Essays on Online Retail Business Initiative Case Study

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The paper 'Online Retail Business Initiative' is a good example of a Management Case Study. A real logistics management situation was provided. In this case, we are assisting in the business development of a new online retail business initiative. Hence, this paper discusses the relevant logistics activities. Business Background Members of a newly formed consortium of domestic and overseas investors have joined forces to create an online retailing company. The members believe that there is a growing market for online retailing in Australia for (1) Car accessories and tools, competing with for example Supercheap Auto retail stores; (2) Leisure products for boating, camping, and fishing, competing with for example BCF Boating- Camping-Fishing retail stores; and (3) Electrical household appliances, competing with for example Harvey Norman retail stores Online retailing is a subset of e-commerce and refers to the purchase and sale of goods and services between consumers and retailers using the Internet (Commonwealth 2011). The members of the consortium have researched that Australian consumers are attracted to online shopping due to lower prices, a wider range of goods to choose from than those available from bricks and mortar in-store retailers, and convenience (Commonwealth 2011). The reduction in Australia’ s manufacturing to about 10 percent of the gross domestic product has resulted in an increase in imported consumer goods from for example China (Commonwealth 2007).

Due to low-cost manufacturing capability in China and a reduction in international trade barriers since China entered the World Trade Organization, many large retail chains have established region-based sourcing offices in Asia and China. High-Level Operations of the Business The new company is to pursue the strategy of procuring low cost manufactured goods in China.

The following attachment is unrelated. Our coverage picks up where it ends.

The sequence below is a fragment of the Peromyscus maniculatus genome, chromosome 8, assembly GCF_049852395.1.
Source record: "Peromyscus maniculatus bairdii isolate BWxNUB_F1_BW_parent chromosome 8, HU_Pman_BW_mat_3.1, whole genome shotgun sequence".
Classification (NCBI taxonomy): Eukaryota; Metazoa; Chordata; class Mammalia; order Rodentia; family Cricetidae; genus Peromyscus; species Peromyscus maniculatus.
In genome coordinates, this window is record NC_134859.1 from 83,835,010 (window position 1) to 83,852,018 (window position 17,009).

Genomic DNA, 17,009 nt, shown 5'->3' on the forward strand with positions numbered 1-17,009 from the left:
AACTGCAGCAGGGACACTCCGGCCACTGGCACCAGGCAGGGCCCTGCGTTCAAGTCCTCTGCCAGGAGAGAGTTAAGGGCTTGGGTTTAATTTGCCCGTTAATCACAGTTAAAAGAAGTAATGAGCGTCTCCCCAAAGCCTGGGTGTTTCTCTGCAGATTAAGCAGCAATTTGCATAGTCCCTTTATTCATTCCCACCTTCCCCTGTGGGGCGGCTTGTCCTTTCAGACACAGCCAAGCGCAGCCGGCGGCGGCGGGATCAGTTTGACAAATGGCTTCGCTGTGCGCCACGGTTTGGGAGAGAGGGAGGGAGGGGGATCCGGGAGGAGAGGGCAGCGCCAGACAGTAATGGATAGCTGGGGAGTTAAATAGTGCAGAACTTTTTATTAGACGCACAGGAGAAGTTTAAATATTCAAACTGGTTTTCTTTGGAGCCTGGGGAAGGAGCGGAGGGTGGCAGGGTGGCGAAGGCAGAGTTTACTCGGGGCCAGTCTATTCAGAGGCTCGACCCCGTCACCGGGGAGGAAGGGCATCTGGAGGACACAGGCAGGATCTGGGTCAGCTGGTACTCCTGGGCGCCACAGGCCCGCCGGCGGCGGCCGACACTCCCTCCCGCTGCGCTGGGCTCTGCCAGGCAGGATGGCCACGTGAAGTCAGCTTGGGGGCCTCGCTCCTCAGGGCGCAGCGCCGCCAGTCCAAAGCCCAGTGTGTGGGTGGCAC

The consortium has investigated if it should locate the company’ s distribution center(s) in China or in Australia. The conclusion is that the distribution center(s) should be located in Australia due to transportation costs and insufficient logistics networks for distribution from China to Australia. The consortium wants to establish a new company and has developed the following outline of its operations. Products for resale are to be purchased domestically and through the China-based overseas sourcing office. The intention is to have suppliers deliver their goods to collection centers in Hong Kong and in Shanghai and then ship the goods in bulk in containers to distribution center(s) in Australia. Although the ultimate intention is to have distribution centers in Sydney, Melbourne, Brisbane, and Perth, the company will start with one distribution center located in Sydney and then distribute products to customers in Australia from there.

Due to the differences in execution between online retailing and in-store retailing operations the company has decided to build a new distribution center within the next 18 months. The company has not yet decided if it should outsource its international and domestic logistics activities.   CHINESE SOURCING OPERATIONS SUPPLIER SELECTION, EVALUATION, AND PROCUREMENT Due to old and current trends, China's sourcing operations are changing.

Hence, procurement managers are trying to adapt to this opportunity landscape. A different approach is now required that takes advantage of China's more sophisticated manufacturing base. There are several new issues that are starting to impact both the real and perceived competitiveness of China as a source of manufactured goods. Among these are the appreciating currency, increasing labor costs, and others (Evans & Wurster, 2000). Logistics activity  can contribute to the low production cost and add value to place and time utility.

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Andam, Zorayda Ruth. E-Commerce and e-Business. E-ASEAN Task Force, May 2003. UNDP-

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Bonnet, Kendra. 2000. An IBM Guide to Doing Business on the Internet. U.S.A.: McGraw Hill.

Evans, Philip and Thomas S. Wurster. 2000. Blown to Bits: How the New Economics of

Information Transforms Strategy. U.S.A.: Harvard Busin

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